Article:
Look, high-speed rail is the best investment our government can make. It will generate billions in surplus revenues. All private investors in the California HSR project will become stinking rich. There will be zillions of permanent construction and other kinds of great jobs which pay very well.
Although we should be copying Europe and Asia with their high-speed trains, so that we can get ahead of them and be Numero Uno once again, where we belong, we certainly can ignore all their financial problems. After all, aren't we much smarter they they are?
I mean, what could possibly go wrong?
High-speed rail: A £250m lesson for Britain's rail enthusiasts
As the Government prepares to give the go-ahead to its hugely controversial London-Birmingham high speed rail project, its closest equivalent in Europe has had to be saved from bankruptcy with a £250 million government bailout.
By Andrew Gilligan
8:30PM GMT 07 Jan 2012
The new “Fyra” high-speed service in the Netherlands — opened just two years ago — is close to financial collapse with passengers shunning its premium fares and trains running up to 85 per cent empty.
The line, between Amsterdam, Rotterdam and Breda, cost taxpayers more than £7 billion to build but is losing £320,000 a day amid disastrous levels of patronage.
A Dutch passenger pressure group, Voor Beter OV (For Better Public Transport), is now taking the national rail operator to the Netherlands’ competition tribunal after it slowed down services on the regular network in an apparent attempt to drive passengers on to the high-speed line.
“The high-speed line has been a very, very bad result for taxpayers and passengers,” said Rikus Spithorst, VBOV’s spokesman.
“The taxpayer paid for it and the idea was that the money would come back from the train company. But that isn’t going to happen.”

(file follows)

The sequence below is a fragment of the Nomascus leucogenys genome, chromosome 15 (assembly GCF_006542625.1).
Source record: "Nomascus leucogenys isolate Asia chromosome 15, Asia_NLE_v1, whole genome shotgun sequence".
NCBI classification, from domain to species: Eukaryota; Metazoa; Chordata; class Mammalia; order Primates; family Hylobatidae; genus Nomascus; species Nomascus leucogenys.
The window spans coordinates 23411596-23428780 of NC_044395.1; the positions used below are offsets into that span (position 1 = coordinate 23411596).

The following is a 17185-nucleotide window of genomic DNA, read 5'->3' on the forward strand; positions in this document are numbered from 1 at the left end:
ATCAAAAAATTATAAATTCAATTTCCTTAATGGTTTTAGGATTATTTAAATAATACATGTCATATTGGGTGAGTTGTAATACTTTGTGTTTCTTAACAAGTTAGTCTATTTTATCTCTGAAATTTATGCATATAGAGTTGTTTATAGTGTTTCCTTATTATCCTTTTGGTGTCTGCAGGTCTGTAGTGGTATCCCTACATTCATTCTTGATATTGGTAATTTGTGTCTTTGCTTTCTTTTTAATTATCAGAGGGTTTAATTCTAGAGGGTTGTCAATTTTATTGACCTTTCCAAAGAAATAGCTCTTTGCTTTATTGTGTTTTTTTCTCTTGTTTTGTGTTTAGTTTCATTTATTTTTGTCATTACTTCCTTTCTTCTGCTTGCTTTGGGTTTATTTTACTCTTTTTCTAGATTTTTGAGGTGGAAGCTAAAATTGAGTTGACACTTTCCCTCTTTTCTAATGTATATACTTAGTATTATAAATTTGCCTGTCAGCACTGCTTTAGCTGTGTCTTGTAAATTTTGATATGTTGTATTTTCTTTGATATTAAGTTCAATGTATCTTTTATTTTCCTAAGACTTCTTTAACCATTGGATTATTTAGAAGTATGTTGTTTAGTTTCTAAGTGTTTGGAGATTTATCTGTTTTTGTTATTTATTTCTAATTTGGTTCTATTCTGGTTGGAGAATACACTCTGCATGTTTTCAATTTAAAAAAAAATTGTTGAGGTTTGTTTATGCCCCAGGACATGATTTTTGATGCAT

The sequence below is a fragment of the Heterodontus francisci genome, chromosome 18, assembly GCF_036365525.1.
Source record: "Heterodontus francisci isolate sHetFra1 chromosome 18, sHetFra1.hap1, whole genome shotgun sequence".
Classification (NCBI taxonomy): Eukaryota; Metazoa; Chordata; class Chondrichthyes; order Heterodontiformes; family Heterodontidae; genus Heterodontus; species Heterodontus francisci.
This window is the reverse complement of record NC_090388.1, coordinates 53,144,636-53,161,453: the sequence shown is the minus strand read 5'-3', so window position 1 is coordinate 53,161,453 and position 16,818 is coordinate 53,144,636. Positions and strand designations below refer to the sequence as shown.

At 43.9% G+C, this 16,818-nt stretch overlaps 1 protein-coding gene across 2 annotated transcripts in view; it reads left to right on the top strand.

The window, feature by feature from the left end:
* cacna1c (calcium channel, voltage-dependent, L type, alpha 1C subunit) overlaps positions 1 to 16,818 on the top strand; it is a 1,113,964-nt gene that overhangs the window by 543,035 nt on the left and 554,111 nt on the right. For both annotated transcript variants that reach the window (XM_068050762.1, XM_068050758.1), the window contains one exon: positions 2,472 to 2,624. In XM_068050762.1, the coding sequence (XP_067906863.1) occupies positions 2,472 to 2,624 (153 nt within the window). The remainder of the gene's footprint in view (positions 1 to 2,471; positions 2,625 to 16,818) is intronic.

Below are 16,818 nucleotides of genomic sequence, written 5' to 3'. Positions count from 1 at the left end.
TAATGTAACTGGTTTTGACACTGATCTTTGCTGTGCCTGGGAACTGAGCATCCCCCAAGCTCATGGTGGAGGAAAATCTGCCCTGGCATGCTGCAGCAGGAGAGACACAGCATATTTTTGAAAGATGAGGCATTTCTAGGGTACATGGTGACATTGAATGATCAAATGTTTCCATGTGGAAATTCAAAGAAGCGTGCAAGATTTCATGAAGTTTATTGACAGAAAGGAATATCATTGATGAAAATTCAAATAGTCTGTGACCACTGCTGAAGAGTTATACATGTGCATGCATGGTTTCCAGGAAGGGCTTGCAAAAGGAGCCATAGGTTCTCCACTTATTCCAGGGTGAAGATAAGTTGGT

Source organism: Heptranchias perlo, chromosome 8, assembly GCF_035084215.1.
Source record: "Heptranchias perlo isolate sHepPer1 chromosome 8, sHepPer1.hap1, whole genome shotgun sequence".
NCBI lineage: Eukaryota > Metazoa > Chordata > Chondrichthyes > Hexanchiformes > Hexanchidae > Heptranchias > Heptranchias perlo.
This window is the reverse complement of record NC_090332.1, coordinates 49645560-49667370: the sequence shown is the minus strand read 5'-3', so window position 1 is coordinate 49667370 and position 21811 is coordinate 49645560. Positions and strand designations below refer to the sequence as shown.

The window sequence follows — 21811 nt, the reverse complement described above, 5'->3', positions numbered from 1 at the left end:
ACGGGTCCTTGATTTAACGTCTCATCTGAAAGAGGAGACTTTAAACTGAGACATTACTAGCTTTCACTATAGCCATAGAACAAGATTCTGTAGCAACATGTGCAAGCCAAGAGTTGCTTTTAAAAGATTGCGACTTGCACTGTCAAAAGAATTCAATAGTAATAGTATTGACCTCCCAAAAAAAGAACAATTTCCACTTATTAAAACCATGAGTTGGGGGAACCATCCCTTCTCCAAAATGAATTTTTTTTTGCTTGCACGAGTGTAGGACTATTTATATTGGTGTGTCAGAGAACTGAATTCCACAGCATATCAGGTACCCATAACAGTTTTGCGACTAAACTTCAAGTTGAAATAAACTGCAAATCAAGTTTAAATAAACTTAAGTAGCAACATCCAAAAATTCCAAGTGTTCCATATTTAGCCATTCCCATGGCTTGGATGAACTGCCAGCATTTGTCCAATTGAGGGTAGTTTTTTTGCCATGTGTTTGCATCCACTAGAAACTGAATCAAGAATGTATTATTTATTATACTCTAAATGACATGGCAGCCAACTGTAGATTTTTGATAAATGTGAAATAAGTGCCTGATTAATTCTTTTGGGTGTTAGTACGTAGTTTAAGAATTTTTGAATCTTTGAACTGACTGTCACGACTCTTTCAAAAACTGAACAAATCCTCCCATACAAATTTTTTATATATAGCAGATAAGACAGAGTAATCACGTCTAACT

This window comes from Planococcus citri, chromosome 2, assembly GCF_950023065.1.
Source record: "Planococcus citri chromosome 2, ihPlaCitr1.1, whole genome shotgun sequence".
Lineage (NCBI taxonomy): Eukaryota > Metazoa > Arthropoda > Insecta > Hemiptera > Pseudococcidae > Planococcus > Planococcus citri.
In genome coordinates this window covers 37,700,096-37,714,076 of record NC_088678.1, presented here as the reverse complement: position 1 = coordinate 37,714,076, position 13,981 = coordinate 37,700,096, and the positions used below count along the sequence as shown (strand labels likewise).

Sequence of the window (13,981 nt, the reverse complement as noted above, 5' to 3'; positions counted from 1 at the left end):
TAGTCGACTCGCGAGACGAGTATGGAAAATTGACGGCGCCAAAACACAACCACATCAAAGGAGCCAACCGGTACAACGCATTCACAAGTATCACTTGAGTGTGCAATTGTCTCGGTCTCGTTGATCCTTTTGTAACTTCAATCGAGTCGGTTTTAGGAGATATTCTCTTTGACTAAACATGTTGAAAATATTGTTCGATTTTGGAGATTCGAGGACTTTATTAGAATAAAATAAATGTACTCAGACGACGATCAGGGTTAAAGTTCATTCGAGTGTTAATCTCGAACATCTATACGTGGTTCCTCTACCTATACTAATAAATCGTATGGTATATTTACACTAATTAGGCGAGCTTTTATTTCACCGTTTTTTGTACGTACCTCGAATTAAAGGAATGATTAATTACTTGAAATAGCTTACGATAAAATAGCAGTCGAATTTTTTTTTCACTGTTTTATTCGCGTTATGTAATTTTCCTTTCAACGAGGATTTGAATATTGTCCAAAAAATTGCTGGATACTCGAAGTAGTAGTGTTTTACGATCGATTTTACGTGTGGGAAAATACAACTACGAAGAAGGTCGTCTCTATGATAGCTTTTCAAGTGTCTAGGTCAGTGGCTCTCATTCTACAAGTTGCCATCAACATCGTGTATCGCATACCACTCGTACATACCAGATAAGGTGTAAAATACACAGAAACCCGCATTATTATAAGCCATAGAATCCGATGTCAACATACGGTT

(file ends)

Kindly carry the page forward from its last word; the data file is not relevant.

The Dutch infrastructure minister, Melanie Shultz van Haegen, announced the bailout late last year after the line’s operator, High Speed Alliance, ran up a debt of Euro 2.4 billion (£2 billion). “Given the situation, action on my part is necessary,” she said.
The new 103-mile route, also running to the Belgian city of Antwerp, is almost exactly the same length as Britain’s proposed “HS2” line between London and Birmingham. Like Britain, the Netherlands has a dense network of conventional rail services and relatively short distances between major cities.
The high-speed line’s 25-minute saving between Amsterdam and Rotterdam is similar to the 35-minute saving promised by HS2. But it has not proved enough to tempt passengers away from the existing service, which is about 20 per cent cheaper.
In several respects, however, the Dutch line has better prospects than the British one. Its construction costs were relatively low because it crosses largely flat countryside. It is also used by the successful Thalys international service from Amsterdam to Brussels and Paris, helping to offset some of the losses on the domestic trains.
The British line, by contrast, cuts under west London and through the Chilterns, needing many expensive tunnels, viaducts and cuttings, and is budgeted to cost more than twice its Dutch equivalent. Nor is there any prospect of significant international traffic along it.
With the Transport Secretary, Justine Greening, set to announce the formal go-ahead for the £17 billion HS2 project this week, key claims by HS2 campaigners can today be exposed as grossly misleading.